Experimentation is thriving: on Facebook, on Twitter, on YouTube, among homebound mad scientists (we assume). Not to be confused with “experiential,” experimental content lets creators build their brands by attempting new things for the betterment—and entertainment—of all.
Take, for example, two of my favorite channels:
Ever wondered why wet golf balls react differently with certain brands of wedges? How Tiger and Rory’s driver setups differ? Or even how grip size impacts your swing?
Ian and Matt at Toronto-based TXG had the fore(!)sight to answer the questions you didn’t know you had. Their channel crosses science class with P.E. and makes wonderful fodder for upcoming Father’s Day conversations.
If you drool over the set pieces AND the brisket from “The Marvelous Mrs. Maisel,” check out YouTube’s “Binging with Babish.” Andrew Rea recreates famous dishes from your favorite shows—first for accuracy and then for taste, slogging through trial and error until he’s satisfied.
So what does experimenting mean for you? Opening up and learning a little. Create, test, make, explode a watermelon using rubber bands. This is an exciting opportunity to go beyond body copy or media mix. Make your quest for whatever-you-do greatness visible to existing fans; by providing a better understanding of your “why,” you just might win over even more.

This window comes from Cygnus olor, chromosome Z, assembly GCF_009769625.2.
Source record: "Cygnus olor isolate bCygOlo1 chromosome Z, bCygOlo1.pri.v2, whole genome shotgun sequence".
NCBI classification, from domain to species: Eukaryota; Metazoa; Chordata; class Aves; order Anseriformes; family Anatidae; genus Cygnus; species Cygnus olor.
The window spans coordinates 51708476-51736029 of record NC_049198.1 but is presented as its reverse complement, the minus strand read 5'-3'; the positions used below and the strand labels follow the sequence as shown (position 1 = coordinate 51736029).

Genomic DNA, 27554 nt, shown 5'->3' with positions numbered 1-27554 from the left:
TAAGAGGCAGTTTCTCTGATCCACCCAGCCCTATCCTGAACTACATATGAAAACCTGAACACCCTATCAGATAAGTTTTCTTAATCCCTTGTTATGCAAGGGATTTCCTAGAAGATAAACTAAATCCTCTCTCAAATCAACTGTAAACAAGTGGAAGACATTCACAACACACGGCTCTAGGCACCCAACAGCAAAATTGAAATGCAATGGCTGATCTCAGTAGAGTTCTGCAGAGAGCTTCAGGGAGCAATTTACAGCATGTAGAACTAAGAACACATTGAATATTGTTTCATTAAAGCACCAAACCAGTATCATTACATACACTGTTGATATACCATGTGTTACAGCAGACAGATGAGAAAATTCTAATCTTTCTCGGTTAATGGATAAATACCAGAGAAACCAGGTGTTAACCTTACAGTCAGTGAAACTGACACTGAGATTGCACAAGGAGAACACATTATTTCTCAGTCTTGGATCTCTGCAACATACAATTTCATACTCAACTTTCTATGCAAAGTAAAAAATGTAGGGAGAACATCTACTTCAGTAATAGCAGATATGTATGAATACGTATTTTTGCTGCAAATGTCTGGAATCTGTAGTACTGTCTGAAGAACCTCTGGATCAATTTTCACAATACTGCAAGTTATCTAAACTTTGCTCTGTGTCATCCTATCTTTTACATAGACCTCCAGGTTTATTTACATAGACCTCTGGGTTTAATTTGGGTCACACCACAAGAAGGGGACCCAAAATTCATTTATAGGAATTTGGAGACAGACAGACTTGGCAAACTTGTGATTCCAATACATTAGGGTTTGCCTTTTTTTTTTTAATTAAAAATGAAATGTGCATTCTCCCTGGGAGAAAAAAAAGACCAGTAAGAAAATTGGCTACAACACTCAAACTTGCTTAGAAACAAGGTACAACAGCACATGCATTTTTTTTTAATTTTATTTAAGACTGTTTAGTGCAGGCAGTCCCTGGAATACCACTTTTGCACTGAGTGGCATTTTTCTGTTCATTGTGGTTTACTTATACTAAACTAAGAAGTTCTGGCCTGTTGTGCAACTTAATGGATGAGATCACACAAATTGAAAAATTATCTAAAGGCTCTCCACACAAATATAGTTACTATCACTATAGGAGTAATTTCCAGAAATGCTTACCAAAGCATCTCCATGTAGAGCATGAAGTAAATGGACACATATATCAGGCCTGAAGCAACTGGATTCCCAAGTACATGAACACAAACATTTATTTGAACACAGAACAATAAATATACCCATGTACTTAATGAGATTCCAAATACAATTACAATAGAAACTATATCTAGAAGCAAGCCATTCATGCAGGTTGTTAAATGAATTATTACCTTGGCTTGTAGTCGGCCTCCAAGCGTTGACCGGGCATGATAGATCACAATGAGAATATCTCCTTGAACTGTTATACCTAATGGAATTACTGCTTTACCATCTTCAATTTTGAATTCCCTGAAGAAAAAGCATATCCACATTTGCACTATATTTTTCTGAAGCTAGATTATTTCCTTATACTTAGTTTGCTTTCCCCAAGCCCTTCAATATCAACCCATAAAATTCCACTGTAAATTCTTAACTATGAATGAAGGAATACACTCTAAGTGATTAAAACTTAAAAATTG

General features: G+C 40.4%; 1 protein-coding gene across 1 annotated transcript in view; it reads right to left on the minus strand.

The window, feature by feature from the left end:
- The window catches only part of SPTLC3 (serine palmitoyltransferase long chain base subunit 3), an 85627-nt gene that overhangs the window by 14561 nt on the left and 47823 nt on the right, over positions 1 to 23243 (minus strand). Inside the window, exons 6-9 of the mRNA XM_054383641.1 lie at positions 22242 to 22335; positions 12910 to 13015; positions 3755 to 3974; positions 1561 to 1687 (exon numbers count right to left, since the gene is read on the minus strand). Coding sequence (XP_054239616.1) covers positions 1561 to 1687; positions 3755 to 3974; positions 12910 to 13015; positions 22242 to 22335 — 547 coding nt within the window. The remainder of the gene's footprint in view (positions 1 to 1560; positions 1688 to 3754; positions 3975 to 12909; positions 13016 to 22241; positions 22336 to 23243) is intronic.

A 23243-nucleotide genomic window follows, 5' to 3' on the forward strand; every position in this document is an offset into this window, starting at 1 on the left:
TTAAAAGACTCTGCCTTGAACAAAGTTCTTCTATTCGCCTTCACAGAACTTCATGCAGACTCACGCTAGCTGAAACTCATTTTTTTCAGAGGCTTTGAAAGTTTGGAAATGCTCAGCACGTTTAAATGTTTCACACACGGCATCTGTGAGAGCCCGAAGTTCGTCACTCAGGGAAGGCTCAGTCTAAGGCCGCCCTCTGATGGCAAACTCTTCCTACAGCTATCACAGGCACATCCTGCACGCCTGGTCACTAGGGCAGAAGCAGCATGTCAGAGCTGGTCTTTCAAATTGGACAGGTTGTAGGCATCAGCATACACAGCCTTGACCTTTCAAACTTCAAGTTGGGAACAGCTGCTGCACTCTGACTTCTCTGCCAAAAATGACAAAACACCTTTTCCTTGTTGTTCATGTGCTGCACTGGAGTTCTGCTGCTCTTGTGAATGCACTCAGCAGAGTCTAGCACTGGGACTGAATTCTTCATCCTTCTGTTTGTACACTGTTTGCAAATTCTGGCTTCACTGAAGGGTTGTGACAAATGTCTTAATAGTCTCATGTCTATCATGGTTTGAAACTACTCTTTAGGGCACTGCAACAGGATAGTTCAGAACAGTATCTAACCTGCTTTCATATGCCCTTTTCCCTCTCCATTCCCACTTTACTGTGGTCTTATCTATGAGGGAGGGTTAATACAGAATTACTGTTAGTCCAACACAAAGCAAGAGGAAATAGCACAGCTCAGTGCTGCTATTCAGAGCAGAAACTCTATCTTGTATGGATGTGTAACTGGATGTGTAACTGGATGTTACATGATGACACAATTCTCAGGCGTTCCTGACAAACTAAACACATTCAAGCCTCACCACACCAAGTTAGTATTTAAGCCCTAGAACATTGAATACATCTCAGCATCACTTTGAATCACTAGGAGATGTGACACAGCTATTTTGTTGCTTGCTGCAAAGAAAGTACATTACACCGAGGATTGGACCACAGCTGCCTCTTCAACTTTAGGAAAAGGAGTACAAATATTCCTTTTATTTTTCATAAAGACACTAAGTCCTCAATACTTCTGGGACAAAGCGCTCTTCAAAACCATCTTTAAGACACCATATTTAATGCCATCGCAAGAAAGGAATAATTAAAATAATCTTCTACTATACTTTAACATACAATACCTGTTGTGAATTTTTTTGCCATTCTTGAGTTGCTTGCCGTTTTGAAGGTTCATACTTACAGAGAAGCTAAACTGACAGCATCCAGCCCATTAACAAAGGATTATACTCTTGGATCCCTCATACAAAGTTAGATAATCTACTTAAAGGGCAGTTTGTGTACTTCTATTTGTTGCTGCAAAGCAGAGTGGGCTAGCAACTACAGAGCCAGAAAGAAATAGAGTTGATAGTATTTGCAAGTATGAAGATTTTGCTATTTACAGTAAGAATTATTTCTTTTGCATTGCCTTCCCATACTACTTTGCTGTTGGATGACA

If you’re wary of sharing the secret sauce, remember that growing the understanding of a space helps crown category leadership. And if being totally vulnerable in front of the whole world isn’t your thing (or if you’re camera shy), pass your product to influencers who will gladly give it a go in return for honest takes.
Remember, industry bests always experiment—at least, that’s how you can justify the time spent perfecting your backswing.
Have a learn-as-you-go weekend, everybody!
—Your knowledge-pursuing friends at Brokaw